Proposed IAASB standard seeks to clarify expectations for auditing disclosures

BY KEN TYSIAC

Changes to international auditing standards proposed last week by the International Auditing and Assurance Standards Board (IAASB) are designed to clarify expectations of auditors when auditing financial statement disclosures.

One of the key areas addressed in the proposals is attention earlier in the audit process to disclosures, including those where the information is not derived from the accounting system.

By focusing on this area, the IAASB aims to address the problem of excessive or immaterial disclosures that may occur when disclosures are prepared and audited relatively late in the audit process, IAASB Technical Director James Gunn said in a news release.

The proposals—including those intended to enhance focus on disclosures in the early stages of the audit—may result in additional focus by companies on their financial statement preparation process and improve the quality of disclosures, the IAASB said in the proposal’s explanatory memorandum.

“Financial reporting disclosure requirements and practices have evolved, and disclosures now provide more decision-useful information that is often more narrative and subjective in nature,” IAASB Chairman Arnold Schilder said in a news release. “This gives rise to challenges from an auditing point of view, and the proposals enhance certain areas in the [international standards] to support the proper application of the standards’ requirements.”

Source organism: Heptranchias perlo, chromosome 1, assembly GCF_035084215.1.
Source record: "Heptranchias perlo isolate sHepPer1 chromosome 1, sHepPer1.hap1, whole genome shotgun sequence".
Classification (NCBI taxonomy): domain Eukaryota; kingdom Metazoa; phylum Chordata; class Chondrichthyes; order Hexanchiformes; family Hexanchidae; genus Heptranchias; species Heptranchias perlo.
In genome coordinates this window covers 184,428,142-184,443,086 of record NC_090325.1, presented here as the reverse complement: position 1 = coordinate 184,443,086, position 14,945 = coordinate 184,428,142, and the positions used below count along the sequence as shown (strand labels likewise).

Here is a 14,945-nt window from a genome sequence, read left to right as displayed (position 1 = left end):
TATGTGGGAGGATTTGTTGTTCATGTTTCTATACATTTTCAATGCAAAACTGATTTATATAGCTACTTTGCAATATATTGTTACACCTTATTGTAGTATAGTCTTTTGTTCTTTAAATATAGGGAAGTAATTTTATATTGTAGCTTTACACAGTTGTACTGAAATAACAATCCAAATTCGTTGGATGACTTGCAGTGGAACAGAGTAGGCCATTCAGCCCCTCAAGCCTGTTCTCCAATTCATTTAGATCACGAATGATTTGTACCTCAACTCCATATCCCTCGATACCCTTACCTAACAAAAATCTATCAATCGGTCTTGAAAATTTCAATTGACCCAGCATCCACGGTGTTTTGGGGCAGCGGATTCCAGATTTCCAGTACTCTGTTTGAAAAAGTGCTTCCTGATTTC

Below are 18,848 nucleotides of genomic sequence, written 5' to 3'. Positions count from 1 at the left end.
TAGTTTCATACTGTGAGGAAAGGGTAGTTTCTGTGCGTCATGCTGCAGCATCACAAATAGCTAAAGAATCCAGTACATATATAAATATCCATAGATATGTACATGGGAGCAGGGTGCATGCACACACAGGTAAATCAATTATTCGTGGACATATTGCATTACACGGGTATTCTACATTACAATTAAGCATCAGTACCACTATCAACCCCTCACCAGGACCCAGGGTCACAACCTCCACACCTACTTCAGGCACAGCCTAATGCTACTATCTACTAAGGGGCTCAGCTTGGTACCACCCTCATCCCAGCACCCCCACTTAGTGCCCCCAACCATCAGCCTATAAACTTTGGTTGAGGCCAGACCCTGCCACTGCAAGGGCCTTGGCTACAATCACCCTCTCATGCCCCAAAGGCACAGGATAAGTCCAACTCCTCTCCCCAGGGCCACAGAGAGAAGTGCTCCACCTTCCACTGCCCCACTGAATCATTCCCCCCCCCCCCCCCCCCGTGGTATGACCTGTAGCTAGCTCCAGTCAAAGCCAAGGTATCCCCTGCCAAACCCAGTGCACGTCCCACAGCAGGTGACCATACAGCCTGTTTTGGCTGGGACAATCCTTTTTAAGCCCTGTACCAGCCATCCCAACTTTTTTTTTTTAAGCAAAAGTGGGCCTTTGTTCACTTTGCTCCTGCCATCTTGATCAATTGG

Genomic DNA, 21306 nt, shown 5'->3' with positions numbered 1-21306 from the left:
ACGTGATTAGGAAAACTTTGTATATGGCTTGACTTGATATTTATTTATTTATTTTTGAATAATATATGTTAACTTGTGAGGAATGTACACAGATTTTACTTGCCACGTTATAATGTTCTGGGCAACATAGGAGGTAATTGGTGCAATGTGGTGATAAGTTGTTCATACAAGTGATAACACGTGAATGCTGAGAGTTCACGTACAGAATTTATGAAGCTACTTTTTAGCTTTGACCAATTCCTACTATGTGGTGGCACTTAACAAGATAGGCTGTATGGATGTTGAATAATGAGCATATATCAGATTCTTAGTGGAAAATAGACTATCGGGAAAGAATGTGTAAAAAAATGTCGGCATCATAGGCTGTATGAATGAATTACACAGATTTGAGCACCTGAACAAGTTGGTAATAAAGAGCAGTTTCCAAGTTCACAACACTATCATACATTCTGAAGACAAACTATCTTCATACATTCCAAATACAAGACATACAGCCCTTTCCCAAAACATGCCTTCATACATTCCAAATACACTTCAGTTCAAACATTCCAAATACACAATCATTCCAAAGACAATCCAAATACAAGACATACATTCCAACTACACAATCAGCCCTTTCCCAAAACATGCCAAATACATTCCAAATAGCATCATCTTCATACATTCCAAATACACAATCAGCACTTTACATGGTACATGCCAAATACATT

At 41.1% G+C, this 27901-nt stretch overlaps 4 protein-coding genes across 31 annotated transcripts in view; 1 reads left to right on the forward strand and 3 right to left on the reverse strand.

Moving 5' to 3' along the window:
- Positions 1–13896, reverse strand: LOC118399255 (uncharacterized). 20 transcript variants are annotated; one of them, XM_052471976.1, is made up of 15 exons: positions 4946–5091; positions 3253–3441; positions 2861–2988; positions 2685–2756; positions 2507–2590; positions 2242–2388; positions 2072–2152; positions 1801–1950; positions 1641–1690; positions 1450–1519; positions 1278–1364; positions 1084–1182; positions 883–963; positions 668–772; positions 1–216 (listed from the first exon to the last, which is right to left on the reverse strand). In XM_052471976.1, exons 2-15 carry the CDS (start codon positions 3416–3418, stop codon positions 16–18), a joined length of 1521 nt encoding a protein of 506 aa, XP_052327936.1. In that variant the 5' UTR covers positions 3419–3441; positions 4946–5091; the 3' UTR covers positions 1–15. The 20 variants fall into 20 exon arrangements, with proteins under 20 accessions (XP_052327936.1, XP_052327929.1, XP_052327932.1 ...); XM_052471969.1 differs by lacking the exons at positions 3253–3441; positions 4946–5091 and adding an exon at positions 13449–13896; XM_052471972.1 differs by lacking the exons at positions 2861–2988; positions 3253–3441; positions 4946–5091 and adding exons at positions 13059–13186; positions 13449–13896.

Comments can be made through Sept. 11 at the IAASB’s website.

Ken Tysiac ( ktysiac@aicpa.org ) is a JofA senior editor.

SPONSORED REPORT

How the election may affect taxation of business income

This report summarizes recent proposals to reform the U.S. business income tax system and considers the path to enactment of any such legislation.

VIDEO

How to Excel pivot a general ledger

The general ledger is a vast historical data archive of your company's financial activities, including revenue, expenses, adjustments, and account balances. J. Carlton Collins, CPA, shows how to prepare data for, and mine data with, PivotTables.

QUIZ

Did you follow 2016’s biggest accounting news?

CPAs will remember 2016 as a year of new standards and new faces. How well did you follow the biggest accounting events? The 7 questions in this quiz will help you find out